He knows the costs of new rugs and the prices they are sold for. He cannot mark up his merchandise that much, because no one would buy anything from him.
The new rug dealers also can get some of their merchandise on consignment from the wholesalers and mark it up their 400%, but only pay the wholesaler when the rug sells, just like WalMart.
So, if the retail dealer is marking the rug up 400%, the wholesaler is probably adding another several hundred percent to cover the "cost of money" paid for the rug originally, plus shipping, warehousing, moving and maintaining the retail dealers inventory until the rug is finally sold.
There is probably a whole lot more to the process, but as long as the retail customer gets a rug he likes, everybody is happy.
Thank you for at least an essay on kelim and restoration.
Since we do not yet have pictures I will wait for comment on the restoration, but I agree with Vincent, my first reaction would be the same: not to restore.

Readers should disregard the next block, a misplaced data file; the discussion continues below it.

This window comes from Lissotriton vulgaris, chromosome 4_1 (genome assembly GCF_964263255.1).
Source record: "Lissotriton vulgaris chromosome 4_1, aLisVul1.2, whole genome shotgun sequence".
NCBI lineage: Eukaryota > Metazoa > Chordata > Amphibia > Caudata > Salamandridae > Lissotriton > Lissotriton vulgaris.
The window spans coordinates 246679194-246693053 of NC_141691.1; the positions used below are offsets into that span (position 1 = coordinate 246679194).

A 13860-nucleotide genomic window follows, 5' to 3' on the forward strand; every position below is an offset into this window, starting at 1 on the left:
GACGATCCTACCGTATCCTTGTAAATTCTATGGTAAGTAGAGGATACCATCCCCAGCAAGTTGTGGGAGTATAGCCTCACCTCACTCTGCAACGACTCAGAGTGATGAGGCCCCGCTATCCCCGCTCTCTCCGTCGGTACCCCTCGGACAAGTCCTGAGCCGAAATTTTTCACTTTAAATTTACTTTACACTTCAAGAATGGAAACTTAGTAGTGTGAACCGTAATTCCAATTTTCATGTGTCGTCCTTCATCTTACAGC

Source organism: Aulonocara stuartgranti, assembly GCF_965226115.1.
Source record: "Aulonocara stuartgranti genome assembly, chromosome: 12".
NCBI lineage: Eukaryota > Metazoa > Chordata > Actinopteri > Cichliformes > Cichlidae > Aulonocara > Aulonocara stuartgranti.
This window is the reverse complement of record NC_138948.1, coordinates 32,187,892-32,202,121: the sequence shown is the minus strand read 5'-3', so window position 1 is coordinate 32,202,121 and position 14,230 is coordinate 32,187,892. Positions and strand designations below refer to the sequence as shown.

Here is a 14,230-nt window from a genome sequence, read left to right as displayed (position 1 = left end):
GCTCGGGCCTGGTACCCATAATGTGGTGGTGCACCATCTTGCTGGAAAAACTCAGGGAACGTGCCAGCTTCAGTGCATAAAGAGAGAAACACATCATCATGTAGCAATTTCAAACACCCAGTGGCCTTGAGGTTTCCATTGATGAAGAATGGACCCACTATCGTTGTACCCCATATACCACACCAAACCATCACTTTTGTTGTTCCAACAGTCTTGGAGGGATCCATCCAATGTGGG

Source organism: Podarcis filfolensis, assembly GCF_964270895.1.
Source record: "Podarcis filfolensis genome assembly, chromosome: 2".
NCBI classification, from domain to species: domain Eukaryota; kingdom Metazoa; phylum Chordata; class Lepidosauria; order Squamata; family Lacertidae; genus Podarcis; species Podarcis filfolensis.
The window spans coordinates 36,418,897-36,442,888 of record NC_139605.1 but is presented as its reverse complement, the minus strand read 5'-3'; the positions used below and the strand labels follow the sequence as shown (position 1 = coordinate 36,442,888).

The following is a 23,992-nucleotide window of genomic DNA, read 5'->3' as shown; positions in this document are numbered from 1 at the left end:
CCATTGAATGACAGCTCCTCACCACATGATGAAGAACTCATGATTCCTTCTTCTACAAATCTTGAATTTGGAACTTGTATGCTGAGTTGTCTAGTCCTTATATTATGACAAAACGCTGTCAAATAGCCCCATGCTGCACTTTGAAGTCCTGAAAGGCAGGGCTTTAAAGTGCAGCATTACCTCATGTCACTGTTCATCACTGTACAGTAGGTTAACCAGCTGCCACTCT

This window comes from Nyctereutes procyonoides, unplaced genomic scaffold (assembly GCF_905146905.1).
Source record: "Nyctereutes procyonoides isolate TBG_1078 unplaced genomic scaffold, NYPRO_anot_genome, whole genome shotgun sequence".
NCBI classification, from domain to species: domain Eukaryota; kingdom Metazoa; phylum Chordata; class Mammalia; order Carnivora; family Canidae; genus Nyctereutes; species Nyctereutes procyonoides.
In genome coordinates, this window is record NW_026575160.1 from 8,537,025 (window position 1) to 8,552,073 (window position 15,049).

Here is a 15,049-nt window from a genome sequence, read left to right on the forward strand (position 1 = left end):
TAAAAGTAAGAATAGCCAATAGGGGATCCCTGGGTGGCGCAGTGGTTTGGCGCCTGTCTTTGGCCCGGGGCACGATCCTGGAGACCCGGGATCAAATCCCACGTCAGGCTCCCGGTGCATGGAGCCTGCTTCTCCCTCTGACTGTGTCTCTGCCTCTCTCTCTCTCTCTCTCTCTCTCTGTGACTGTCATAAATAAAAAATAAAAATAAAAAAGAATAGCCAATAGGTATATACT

Now about ‘customers paying about 10 times the dealer cost to buy rug in touristic parts in Turkey’
Well I can maybe dream about something like that happening maybe one day...
Normally I try to sell 1:2 and even that is not always possible! This is not sufficient to cover costs (rent, electricity, taxes...) and live, but since we do not ‘live’ only work no problem!
Now this does not say that the price of the piece is not in a rate of 1:10 because it is possible the ‘man in between’ uses a higher rate... systems of business here are complicated.
Life did become very expensive in Turkey last years, and people can not survive on a salary what was normal 3 years ago, for example price of fuel is today more expensive here than in Europe!
To my idea prices of Turkish handmade products will become more expensive and than it will be impossible to sell... This moment something like 80 % of the new kelims sold here are NOT Turkish but imported products.
I like that we come to be more practical. I agree with you,
Ludwina Akbulut: the rate 1:10 is possible with these big chains, not for a normal shop. And the increased cost
of everything in Turkey is reported correct.
The system works, in short, like this: one pays high amounts to the touristic firms who transport groups
, in advance, before the season starts. This firm is then responsible to bring high number of bus loads
to you. The leader of the group will want to charge a commission, sometimes even the bus driver.